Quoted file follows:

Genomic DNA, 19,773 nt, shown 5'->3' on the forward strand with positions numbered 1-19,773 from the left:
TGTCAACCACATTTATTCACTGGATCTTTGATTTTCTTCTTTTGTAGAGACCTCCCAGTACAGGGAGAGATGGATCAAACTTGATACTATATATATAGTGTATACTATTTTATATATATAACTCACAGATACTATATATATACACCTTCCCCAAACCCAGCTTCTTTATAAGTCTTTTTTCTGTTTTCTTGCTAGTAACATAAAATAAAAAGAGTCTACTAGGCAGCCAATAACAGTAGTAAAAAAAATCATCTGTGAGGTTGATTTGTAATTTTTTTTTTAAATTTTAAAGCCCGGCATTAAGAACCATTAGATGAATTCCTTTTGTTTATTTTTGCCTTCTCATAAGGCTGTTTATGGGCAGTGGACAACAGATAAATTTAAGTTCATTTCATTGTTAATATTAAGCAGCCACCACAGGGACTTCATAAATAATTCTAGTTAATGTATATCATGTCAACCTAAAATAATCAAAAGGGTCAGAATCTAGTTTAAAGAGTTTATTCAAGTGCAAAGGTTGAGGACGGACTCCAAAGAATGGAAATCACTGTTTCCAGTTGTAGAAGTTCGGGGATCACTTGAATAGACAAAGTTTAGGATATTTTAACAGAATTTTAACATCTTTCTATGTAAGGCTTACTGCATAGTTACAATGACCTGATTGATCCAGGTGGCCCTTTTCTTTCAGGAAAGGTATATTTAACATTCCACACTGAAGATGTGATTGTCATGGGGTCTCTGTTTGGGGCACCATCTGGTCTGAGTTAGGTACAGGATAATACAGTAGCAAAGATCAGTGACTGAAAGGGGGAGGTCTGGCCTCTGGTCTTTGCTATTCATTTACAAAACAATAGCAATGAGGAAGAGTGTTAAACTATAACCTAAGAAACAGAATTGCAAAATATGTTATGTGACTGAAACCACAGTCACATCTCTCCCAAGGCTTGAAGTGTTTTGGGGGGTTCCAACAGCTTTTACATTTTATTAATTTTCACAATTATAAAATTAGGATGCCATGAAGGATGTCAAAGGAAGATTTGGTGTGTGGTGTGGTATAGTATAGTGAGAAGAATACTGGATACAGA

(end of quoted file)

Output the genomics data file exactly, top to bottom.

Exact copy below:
Genomic DNA, 19,773 nt, shown 5'->3' on the forward strand with positions numbered 1-19,773 from the left:
TGTCAACCACATTTATTCACTGGATCTTTGATTTTCTTCTTTTGTAGAGACCTCCCAGTACAGGGAGAGATGGATCAAACTTGATACTATATATATAGTGTATACTATTTTATATATATAACTCACAGATACTATATATATACACCTTCCCCAAACCCAGCTTCTTTATAAGTCTTTTTTCTGTTTTCTTGCTAGTAACATAAAATAAAAAGAGTCTACTAGGCAGCCAATAACAGTAGTAAAAAAAATCATCTGTGAGGTTGATTTGTAATTTTTTTTTTAAATTTTAAAGCCCGGCATTAAGAACCATTAGATGAATTCCTTTTGTTTATTTTTGCCTTCTCATAAGGCTGTTTATGGGCAGTGGACAACAGATAAATTTAAGTTCATTTCATTGTTAATATTAAGCAGCCACCACAGGGACTTCATAAATAATTCTAGTTAATGTATATCATGTCAACCTAAAATAATCAAAAGGGTCAGAATCTAGTTTAAAGAGTTTATTCAAGTGCAAAGGTTGAGGACGGACTCCAAAGAATGGAAATCACTGTTTCCAGTTGTAGAAGTTCGGGGATCACTTGAATAGACAAAGTTTAGGATATTTTAACAGAATTTTAACATCTTTCTATGTAAGGCTTACTGCATAGTTACAATGACCTGATTGATCCAGGTGGCCCTTTTCTTTCAGGAAAGGTATATTTAACATTCCACACTGAAGATGTGATTGTCATGGGGTCTCTGTTTGGGGCACCATCTGGTCTGAGTTAGGTACAGGATAATACAGTAGCAAAGATCAGTGACTGAAAGGGGGAGGTCTGGCCTCTGGTCTTTGCTATTCATTTACAAAACAATAGCAATGAGGAAGAGTGTTAAACTATAACCTAAGAAACAGAATTGCAAAATATGTTATGTGACTGAAACCACAGTCACATCTCTCCCAAGGCTTGAAGTGTTTTGGGGGGTTCCAACAGCTTTTACATTTTATTAATTTTCACAATTATAAAATTAGGATGCCATGAAGGATGTCAAAGGAAGATTTGGTGTGTGGTGTGGTATAGTATAGTGAGAAGAATACTGGATACAGA